Electric vehicles have come a long way. Automakers are offering more affordable electric cars with plenty of range, and charging stations are becoming more common across the country. But if you’re new to the plug-in lifestyle, you may be wondering exactly how long an EV (Electric Vehicle) battery lasts. The answer is pretty encouraging, especially if you’re looking to buy an electric car in the near future.
WHAT ELECTRIC CAR BATTERIES ARE MADE OF
If you want to know how long an electric car battery lasts, it’s helpful to know more about how they work. Modern EVs are powered by lithium-ion batteries. If that term sounds familiar, it’s because the same fundamental technology is used to power electronics including smartphones, laptops, and tablets. The capacity of the battery varies, which is a big factor in determining how long it takes to charge an electric vehicle.
Advancements in lithium-ion battery technology have led automakers to engineer EVs that can really go the distance. In fact, one of the latest models can travel up to 226 miles on a single charge. Electric motors are becoming more efficient, battery costs are going down, and battery capacities are going up.
The future looks bright for batteries. GM’s new Ultium batteries optimize lithium-ion architecture by stacking battery cells vertically or horizontally, enabling more efficient storage and longer range. The researchers are also hard at work developing solid state batteries, which look to improve on lithium-ion batteries by leaps and bounds.
EXPECTED LIFE SPAN OF ELECTRIC CAR BATTERIES
Today’s EV batteries are built to last but ultimately degrade over the years. This leads to reduced capacity, similar to what happens to the lithium-ion battery in your phone. You’ll still be able to drive your car but with less range due to time and usage. It’s estimated that the average EV battery will lose about 2.3% of its starting range annually. That’s not bad, but it is something to keep in mind if you plan to hold onto your car for a while.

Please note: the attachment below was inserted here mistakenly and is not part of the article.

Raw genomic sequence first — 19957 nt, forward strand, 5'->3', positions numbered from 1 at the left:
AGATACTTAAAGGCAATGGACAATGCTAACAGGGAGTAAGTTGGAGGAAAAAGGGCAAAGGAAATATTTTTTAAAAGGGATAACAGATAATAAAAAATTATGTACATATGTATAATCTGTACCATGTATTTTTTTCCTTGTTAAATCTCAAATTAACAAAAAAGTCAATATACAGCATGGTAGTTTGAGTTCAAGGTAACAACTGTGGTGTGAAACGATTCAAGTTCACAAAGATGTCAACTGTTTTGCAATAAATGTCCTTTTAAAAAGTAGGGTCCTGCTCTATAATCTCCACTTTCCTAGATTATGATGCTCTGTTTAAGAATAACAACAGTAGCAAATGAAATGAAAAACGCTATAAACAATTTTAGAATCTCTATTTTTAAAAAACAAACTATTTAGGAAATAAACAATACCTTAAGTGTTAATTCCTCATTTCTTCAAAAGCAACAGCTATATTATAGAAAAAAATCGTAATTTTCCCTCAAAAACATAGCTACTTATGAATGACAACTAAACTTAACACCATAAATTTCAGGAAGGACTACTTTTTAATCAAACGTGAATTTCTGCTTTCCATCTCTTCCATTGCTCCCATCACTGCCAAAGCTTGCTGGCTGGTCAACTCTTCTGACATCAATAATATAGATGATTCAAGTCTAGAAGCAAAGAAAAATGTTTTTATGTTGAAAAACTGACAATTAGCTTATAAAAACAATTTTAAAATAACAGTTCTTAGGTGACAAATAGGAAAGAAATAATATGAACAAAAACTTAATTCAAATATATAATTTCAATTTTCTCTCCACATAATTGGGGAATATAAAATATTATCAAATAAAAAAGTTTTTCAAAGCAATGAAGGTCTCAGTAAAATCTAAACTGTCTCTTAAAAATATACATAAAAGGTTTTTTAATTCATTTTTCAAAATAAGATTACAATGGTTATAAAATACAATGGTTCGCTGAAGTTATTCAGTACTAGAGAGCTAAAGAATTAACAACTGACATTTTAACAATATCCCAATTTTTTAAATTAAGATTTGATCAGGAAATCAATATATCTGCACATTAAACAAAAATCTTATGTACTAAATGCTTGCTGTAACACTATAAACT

If your battery has unusually low capacity or fails completely, you may be covered for a replacement. Federal law requires automakers to warrant electric vehicle batteries for eight years or 100,000 miles, whichever comes first. This can help cover unexpected repair costs and is one of the many ways that electric vehicles save you money. And with some brands, the warranty is transferable from the original owner.
Under normal driving conditions, EV batteries can last 10 years before they need to be replaced. That’s much longer than most people keep a new car. So, unless you’re shopping for used vehicles, you may not have to worry about how long an electric car battery will last. Especially when automotive technology is improving so quickly. GM is developing a battery designed to last a million miles, and competition always breeds innovation.
HOW MUCH DOES IT COST TO REPLACE AN ELECTRIC CAR BATTERY?
Batteries are one of the more expensive components in an electric vehicle. And if you need to replace a battery after your warranty expires, it’s helpful to know how much you’ll be spending out of pocket. Currently, the average cost to replace a battery is $5,500. We recommend getting your battery installed at the dealership, which can source and install genuine OEM batteries certified by the manufacturer.
HOW TO MAXIMIZE ELECTRIC CAR BATTERY LIFE
Battery degradation is completely normal and expected with electric vehicles on the road today. But even if you can’t defy the laws of nature, there are a few steps you can take to maximize your vehicle’s battery life. A common rule is to avoid leaving your car sitting fully charged or at low levels for extended periods of time. Both put excessive wear on the battery―something to keep in mind if you’re working from home or on vacation.
DC fast chargers are currently one of the fastest ways to charge an electric vehicle, with most compatible vehicles going from 20% to 80% in less than an hour. Chargers are becoming more common at public stations, which is great. They are incredibly convenient, but frequent usage can degrade your battery faster. If you want to keep yours in prime condition, try to save fast charging for road trips and emergencies.
Extreme temperature is the enemy of battery longevity. Both heat and cold lead to increased wear on your battery, especially when it’s parked and unplugged. On top of that, your car will have to work harder to maintain a comfortable cabin temperature, which leaves less energy available for driving. Try to park indoors when you can—or in the shade during the summer months.
ARE ELECTRIC VEHICLES RELIABLE?
Electric vehicles are relatively new to the automotive industry, but many modern examples have proven to be reliable across the board. With fewer moving parts compared to a traditional gasoline-powered car, there are fewer things that can go wrong. There’s no oil to change, no gears to shift, and no fuel to combust.
You’ll still have to replace normal wear items like tires, brake pads, and windshield wipers, but those are relatively simple and straightforward. Overall, you should expect fewer visits to the dealership service center or your local mechanic.
This content was created in partnership with TrueCar.